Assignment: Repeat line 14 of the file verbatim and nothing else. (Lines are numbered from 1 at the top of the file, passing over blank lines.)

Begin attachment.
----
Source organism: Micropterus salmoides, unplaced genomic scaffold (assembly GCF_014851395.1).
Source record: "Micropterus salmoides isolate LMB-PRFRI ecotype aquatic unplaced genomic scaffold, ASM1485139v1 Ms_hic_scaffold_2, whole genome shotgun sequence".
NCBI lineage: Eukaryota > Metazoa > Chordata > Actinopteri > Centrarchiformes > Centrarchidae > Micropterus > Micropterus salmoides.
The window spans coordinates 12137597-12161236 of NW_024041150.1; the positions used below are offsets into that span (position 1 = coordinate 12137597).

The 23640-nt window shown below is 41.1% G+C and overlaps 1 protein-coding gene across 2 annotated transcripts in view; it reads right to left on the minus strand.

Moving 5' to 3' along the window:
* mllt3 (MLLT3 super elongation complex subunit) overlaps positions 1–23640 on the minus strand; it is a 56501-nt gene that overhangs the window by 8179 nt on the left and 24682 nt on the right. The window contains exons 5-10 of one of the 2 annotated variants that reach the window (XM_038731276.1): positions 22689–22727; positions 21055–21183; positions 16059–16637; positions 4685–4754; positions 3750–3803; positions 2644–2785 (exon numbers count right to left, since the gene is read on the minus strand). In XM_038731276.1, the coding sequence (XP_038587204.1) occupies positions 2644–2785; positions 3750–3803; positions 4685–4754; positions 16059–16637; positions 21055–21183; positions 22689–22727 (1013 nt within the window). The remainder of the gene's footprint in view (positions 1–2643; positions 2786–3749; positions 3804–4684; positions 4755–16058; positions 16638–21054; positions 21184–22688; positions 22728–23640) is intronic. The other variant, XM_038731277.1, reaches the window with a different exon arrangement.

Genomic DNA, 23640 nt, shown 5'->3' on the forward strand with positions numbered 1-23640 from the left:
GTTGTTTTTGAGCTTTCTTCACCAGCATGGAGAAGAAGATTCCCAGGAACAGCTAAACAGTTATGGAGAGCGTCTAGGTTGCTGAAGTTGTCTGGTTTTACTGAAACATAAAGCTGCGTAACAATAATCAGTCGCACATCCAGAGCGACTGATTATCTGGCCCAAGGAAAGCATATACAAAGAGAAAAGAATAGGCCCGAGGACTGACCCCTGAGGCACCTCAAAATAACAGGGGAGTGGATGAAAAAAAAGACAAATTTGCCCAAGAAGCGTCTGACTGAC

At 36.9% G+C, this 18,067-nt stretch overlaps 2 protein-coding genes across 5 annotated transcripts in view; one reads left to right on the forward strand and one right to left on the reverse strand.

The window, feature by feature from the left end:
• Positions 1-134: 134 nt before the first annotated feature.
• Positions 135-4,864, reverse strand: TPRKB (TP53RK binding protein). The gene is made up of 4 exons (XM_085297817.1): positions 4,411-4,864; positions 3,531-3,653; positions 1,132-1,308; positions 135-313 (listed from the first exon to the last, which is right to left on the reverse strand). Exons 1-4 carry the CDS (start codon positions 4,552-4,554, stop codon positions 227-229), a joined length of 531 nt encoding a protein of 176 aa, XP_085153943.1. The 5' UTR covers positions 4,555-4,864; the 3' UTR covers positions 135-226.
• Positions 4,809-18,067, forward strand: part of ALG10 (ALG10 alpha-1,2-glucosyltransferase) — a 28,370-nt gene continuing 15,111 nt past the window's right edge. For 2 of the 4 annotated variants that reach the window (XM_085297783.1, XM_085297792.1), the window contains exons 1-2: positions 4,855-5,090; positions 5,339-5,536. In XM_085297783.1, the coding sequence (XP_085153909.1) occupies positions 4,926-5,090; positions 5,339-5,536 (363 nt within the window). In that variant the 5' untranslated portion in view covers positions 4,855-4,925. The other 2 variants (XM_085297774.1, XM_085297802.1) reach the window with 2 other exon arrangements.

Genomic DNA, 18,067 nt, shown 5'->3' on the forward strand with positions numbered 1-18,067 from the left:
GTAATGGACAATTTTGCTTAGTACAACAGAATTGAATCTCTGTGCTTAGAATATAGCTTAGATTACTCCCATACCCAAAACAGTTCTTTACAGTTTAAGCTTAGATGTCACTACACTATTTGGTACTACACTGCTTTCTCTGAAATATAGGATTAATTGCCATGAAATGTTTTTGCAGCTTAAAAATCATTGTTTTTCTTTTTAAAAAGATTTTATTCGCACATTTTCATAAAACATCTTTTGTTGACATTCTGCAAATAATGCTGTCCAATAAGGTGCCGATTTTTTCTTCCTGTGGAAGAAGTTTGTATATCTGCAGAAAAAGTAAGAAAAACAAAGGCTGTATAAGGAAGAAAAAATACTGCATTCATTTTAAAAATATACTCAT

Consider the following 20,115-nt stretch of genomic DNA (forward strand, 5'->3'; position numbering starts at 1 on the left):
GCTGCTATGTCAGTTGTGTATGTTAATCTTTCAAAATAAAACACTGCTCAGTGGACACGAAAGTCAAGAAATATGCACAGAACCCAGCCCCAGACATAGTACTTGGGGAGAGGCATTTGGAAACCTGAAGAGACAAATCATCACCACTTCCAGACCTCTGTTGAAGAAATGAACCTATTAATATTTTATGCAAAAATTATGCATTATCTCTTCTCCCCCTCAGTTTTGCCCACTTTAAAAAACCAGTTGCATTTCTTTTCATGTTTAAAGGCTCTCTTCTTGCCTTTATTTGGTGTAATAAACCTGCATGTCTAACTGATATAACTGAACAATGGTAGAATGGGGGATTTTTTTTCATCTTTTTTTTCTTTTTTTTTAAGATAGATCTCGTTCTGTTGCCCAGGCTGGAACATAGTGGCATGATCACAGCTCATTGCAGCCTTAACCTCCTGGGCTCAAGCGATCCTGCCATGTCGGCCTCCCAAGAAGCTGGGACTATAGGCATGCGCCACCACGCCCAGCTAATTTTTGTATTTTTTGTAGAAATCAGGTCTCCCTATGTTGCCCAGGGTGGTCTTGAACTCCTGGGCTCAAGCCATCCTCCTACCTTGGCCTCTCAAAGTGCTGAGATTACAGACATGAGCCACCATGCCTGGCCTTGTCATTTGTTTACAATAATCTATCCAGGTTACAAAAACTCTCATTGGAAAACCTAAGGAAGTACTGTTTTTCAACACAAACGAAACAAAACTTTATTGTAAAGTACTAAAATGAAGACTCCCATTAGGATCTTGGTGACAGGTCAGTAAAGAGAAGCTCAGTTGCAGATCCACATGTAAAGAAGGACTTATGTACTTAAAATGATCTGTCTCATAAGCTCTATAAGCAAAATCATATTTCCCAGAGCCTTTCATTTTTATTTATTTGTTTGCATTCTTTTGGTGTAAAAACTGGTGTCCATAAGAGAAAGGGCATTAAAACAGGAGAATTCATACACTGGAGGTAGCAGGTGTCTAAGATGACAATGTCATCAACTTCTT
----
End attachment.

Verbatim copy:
• Positions 4,809-18,067, forward strand: part of ALG10 (ALG10 alpha-1,2-glucosyltransferase) — a 28,370-nt gene continuing 15,111 nt past the window's right edge. For 2 of the 4 annotated variants that reach the window (XM_085297783.1, XM_085297792.1), the window contains exons 1-2: positions 4,855-5,090; positions 5,339-5,536. In XM_085297783.1, the coding sequence (XP_085153909.1) occupies positions 4,926-5,090; positions 5,339-5,536 (363 nt within the window). In that variant the 5' untranslated portion in view covers positions 4,855-4,925. The other 2 variants (XM_085297774.1, XM_085297802.1) reach the window with 2 other exon arrangements.